Rising talent on Iranian Scene

New visions enter screen

The names of Abbas Kiarostami, Dariush Mehrjui, Jafar Panahi and Majid Majidi are familiar to any international festgoer. While these Iranian helmers have helped put their country’s cinema on the map, a new generation of Iranian helmers is bursting through, eager to get their visions onto the bigscreen.

“I think we’re now seeing the third generation of Iranian filmmakers. They’re tackling a variety of subjects, from political films and art films to something in between. It’s a mix of first generation like Kiarostami and second generation like Panahi. It’s very good that there are so many new names,” says Amir Esfandiari, head of the Fajr festival’s international market.

Saman Salour

Salour’s 2006 “A Few Kilos of Dates for a Funeral” defied expectations of Iranian cinema with its wry observations on male friendship. Pic took home the special jury prize at Locarno. Salour is currently prepping new project “Heaven’s Gate,” again as a possible co-production with European partners.

Maziar Miri

Miri’s “Gradually,” selected at last year’s Berlinale, confirmed his talent. The snow-filled screen reflected the growing madness of a welder who struggles to come to terms with his wife’s sudden disappearance. Visiting a nightmarish twilight world of police stations and morgues, Miri fashions a haunting look at modern-day Iran. His new movie, “Award of Silence,” is vying for the top prize at this year’s Fajr fest.

Mohsen Amiryoussefi

Amiryoussefi first came to prominence with his 2004 black comedy “Bitter Dream,” about a funeral director. It took home the Camera d’Or at that year’s Cannes as well as generous critical acclaim. He is currently editing his second feature, “Manly Secret.” He also has another script that agent DreamLab Films is looking to fund as a co-production with a European shingle.

Asghar Farhadi

Farhadi’s “Fireworks Wednesday” set off sparks when it debuted at fests around the world. The caustic tale of a young maid facing marriage, Farhadi’s pic sizzled with urban desperation and debilitating mistrust. Co-scripted by fellow rising star Mani Haghighi, “Fireworks” won Chicago’s Gold Hugo award. Farhafi is collaborating on pal Haghighi’s “Canann,” about a middle-class Iranian couple facing a break-up.

More Film

  • The Great Hack (2019) - pictured:

    Film Review: 'The Great Hack'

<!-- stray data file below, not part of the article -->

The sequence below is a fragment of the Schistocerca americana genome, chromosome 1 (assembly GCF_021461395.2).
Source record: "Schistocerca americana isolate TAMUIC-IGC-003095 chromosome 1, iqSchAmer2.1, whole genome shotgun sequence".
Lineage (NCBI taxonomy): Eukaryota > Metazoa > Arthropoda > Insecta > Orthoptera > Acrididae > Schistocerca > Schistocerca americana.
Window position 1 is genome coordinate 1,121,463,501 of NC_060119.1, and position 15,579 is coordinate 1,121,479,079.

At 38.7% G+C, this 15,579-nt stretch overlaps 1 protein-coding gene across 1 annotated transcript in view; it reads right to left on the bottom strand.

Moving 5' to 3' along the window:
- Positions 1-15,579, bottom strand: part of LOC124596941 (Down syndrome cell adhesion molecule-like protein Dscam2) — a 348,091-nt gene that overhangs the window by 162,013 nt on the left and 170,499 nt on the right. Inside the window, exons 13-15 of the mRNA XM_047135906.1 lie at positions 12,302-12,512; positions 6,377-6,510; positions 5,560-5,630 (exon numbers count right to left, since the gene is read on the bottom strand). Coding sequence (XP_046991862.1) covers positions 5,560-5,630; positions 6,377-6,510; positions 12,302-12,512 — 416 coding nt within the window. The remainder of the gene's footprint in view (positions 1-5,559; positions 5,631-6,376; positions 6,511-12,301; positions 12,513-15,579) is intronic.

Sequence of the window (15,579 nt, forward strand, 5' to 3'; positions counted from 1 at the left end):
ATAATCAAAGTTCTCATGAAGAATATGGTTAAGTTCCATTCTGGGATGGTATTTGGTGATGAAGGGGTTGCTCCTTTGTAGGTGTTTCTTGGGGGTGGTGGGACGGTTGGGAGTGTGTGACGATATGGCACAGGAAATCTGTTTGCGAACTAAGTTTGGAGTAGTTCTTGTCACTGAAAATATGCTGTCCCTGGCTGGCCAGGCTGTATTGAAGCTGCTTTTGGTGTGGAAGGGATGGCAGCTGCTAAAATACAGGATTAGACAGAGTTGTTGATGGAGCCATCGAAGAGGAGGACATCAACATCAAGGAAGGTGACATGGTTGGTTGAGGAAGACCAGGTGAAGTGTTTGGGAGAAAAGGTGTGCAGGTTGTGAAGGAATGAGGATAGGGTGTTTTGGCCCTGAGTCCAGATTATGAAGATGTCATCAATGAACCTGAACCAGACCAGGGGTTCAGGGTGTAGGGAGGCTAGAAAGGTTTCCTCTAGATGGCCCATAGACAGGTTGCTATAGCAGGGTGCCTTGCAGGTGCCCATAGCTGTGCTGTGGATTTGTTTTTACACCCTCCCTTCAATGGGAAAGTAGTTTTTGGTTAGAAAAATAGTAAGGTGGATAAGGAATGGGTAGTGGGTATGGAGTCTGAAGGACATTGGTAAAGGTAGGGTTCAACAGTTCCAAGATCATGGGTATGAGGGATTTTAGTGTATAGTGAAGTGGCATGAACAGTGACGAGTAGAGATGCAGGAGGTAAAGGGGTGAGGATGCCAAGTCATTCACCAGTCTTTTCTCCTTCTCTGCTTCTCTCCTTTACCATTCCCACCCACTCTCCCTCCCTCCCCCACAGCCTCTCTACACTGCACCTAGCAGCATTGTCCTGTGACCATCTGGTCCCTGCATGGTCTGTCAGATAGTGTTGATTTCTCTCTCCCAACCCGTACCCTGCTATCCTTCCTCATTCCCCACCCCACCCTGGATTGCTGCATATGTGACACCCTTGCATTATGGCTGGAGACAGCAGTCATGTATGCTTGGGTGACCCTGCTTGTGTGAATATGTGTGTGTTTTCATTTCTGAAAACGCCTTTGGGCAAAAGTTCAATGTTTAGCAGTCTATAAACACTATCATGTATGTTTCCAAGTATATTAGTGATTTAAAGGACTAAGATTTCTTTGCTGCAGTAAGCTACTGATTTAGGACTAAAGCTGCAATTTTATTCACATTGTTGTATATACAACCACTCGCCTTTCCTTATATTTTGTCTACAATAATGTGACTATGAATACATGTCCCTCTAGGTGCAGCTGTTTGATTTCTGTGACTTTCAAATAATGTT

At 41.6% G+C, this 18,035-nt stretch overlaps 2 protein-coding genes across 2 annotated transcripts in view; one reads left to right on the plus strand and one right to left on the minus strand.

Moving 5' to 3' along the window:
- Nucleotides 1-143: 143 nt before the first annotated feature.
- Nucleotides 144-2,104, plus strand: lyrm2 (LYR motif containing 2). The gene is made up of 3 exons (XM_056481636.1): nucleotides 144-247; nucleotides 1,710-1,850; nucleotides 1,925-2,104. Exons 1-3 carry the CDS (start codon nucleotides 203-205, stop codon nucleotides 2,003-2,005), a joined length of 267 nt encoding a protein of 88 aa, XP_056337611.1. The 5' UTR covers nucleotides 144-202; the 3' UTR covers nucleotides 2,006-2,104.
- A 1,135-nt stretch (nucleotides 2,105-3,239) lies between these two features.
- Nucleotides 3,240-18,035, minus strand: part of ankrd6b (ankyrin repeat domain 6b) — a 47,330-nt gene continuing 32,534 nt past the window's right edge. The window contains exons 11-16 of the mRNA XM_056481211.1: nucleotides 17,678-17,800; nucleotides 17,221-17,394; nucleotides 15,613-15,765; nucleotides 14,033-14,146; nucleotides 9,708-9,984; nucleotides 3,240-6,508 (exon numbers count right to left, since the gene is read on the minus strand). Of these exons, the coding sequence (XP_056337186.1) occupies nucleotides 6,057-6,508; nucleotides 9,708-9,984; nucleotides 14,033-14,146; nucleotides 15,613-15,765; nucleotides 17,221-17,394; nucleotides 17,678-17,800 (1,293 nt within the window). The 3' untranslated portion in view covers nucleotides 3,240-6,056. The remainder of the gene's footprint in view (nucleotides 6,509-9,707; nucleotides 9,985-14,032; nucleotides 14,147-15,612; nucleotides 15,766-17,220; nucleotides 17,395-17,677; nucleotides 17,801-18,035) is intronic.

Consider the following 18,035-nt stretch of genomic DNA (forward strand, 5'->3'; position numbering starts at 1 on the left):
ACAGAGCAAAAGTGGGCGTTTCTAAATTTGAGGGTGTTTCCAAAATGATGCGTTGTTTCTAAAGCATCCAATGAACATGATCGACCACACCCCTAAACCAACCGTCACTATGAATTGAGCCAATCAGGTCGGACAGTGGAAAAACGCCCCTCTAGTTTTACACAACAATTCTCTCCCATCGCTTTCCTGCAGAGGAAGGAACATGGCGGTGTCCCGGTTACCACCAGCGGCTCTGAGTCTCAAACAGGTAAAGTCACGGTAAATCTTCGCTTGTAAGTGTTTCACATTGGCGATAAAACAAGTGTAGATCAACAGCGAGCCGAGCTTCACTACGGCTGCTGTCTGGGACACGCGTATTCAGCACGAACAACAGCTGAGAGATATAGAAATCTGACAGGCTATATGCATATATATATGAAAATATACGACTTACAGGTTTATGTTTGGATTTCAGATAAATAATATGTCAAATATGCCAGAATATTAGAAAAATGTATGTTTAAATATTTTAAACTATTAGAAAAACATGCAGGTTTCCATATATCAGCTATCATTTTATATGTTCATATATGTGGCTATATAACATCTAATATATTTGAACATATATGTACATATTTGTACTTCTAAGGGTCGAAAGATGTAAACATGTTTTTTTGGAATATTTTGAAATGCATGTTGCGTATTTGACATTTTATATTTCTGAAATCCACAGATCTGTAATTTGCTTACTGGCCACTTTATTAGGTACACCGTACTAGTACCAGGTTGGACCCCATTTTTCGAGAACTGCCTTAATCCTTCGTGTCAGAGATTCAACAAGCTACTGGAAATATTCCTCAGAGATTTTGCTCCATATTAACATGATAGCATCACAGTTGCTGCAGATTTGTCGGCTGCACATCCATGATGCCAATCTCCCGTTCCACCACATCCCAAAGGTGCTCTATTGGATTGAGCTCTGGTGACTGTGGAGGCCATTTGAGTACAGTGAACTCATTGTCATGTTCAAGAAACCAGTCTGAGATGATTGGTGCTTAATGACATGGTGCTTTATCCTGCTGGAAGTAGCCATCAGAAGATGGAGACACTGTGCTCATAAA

When I was growing up, we learned that the moral cornerstone of the First Amendment — the very essence of it — is that it’s about protecting the speech you don’t like. If the Nazis aren’t allowed to march in Skokie (a major test case in the 1970s), then a treacherous principle gets laid down: that [...]

  • Once Upon a Time in Hollywood

    ‘Once Upon a Time in Hollywood’ Tops Studios’ TV Ad Spending

    In this week’s edition of the Variety Movie Commercial Tracker, powered by the always-on TV ad measurement and attribution company iSpot.tv, Columbia Pictures claims the top spot in spending with “Once Upon a Time in Hollywood.” Ads placed for the drama had an estimated media value of $5.71 million through Sunday for 997 national ad [...]

  • Circus of Books

    Outfest Film Review: 'Circus of Books'

    Rachel Mason grew up believing that her parents ran a small bookstore in Los Angeles. She wasn’t entirely mistaken, although the naive young woman — then an artsy teen, now a documentary filmmaker — never imagined that, as her mother Karen bluntly tells her on camera, “at one point, we were probably the biggest distributor [...]

  • Themba Ntuli and Ashley Lazarus

    Ashley Lazarus, Director of Apartheid-Era Cult Classic, Returns to Screen

    DURBAN–Director Ashley Lazarus, whose film about the interracial friendship between two young boys during the apartheid era became a South African cult classic in the 1970s, is set to return to the big screen with a film that builds on his life-long passion for early-childhood education. “Teacher Wanted” is the inspirational story of a teacher [...]

  • Channing Tatum

    Channing Tatum's Free Association Partners With Atwater Capital for Film Development Fund

    Free Association, a production company led by Channing Tatum, Peter Kiernan and Reid Carolin, has entered into a film development fund with Atwater Capital. The four-year $2 million revolving fund stipulates that Atwater will finance a minimum of five films with Free Association. Michael Parets, VP of production, will oversee the deal. Free Association will [...]

  • Once Upon a Time in Hollywood

    Box Office: Tarantino's 'Once Upon a Time in Hollywood' Takes on 'Lion King'

    Rick Dalton and Cliff Booth, Leonardo DiCaprio and Brad Pitt’s characters in Quentin Tarantino’s “Once Upon a Time in Hollywood,” will have to take on much more than a changing showbiz landscape. This weekend, the washed-up actor and his majordomo are battling Disney’s juggernaut “The Lion King” at the domestic box office. Tarantino’s R-rated auteur [...]

More From Our Brands

Access exclusive content